The reader must know, before I say anything else, that I am a tough critic of fiction. Mostly because I like *very* little modern writing, and I loathe the story-within-a story-that-has-no-end convention that is so common. If I want to read tortured prose, I will read Kafka. So, as a matter of course, I hand off all fiction that comes across my desk to other readers, they are far more generous than I am.
Glorious, however, never made it off my desk. It caught me from the earliest pages, and held me all throughout. It's a tough read, not because of the writing, but because of the subject matter.
Ever wonder what goes on behind the sleepy facade of those small towns you cruise through on state highways? Snodgrass' fictional town of Overton, Arkansas shreds through the facade in this excellent story of madness, evil, redemption, and growing up.
Well-rooted in history, Snodgrass' world is factual, and scary. Overton, for example, was founded as a stop on the Underground Railway. Free men would purchase slaves, bring them back to Overton, teach them a trade and then set them free. . . at least that is the story they tell. Young Glorious Wilkes, the eponymous heroine, is like many children who sense the wrong all around her, but feels powerless to stop it. Stan Gilmer thinks that Dr. Martin Luther King Jr. is talking to him directly through the radio and telling him how the town needs to change. Meanwhile, his step-daughter, Emily, has a physical tic that many believe is caused by the devil. She and Glorious become friends, both outcasts in this small town.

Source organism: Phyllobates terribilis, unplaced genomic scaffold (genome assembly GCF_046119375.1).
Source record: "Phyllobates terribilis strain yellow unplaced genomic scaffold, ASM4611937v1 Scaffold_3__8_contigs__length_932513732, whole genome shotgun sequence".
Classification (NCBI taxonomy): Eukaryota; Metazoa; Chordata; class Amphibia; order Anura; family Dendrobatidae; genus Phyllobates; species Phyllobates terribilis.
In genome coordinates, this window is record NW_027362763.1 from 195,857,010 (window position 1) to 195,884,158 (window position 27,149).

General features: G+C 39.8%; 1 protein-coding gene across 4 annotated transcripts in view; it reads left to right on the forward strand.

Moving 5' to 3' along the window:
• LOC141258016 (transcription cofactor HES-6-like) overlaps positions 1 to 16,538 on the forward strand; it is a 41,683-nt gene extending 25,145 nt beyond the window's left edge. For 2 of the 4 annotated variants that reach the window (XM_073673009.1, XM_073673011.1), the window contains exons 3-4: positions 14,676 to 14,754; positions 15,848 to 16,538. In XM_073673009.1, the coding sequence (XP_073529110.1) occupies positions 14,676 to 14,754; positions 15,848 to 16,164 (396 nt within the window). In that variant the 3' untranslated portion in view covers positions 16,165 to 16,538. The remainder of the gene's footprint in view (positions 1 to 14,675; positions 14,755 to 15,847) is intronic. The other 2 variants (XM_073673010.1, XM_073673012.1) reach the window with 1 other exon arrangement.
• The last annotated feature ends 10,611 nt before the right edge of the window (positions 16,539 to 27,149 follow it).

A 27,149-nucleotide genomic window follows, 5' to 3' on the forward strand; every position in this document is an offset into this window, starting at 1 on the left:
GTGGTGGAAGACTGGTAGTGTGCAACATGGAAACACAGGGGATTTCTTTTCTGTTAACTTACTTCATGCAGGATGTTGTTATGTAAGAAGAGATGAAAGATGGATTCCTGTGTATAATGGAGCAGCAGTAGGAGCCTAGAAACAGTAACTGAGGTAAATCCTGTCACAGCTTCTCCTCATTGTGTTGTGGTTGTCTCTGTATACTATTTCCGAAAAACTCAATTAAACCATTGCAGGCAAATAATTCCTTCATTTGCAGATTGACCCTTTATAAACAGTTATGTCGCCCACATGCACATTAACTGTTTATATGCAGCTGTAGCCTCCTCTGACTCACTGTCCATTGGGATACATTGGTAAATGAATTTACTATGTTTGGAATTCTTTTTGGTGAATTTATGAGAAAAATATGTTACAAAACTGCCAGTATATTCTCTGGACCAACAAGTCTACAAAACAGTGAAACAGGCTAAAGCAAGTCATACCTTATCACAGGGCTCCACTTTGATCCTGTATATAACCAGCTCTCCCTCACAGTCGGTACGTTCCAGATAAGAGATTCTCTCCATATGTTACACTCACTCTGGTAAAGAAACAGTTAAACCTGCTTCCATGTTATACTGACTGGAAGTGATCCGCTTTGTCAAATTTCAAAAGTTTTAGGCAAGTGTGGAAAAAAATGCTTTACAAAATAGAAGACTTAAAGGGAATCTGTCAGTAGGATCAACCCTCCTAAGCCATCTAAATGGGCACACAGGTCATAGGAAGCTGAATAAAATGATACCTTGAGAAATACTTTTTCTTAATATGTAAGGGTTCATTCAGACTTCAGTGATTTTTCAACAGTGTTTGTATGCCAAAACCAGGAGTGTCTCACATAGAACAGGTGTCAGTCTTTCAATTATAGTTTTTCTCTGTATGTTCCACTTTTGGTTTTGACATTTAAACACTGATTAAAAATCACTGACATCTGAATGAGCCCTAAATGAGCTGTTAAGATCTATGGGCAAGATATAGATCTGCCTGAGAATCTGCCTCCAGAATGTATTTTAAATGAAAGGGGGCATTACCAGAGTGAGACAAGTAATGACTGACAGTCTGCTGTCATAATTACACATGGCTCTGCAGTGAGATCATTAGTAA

This is not an easy book to read. This is no Harry Potter tale, with magic as the answer to the problems. The children in Glorious have a difficult time. I would even say that for some people, it may be triggering. Reading about sexism, racism, and madness is never pleasant, but who said that fiction needs to be fun?
In the interest of full disclosure, Patricia Snodgrass is one of the reviewers here at Facing North. But before you think I would slant my review to favor her, let me nip that in the bud. I promise you that I would NOT write a review rather than write one that lied about what I think.
Glorious is chewy and strong. It’s not for everyone, but I recommend it for anyone who needs their reading to be more like the world really is, unfortunately.
~review by Lisa Mc Sherry
Author: Patricia Snodgrass
Mundania Press, 2010
$12.95 paper, 4.99 ebook download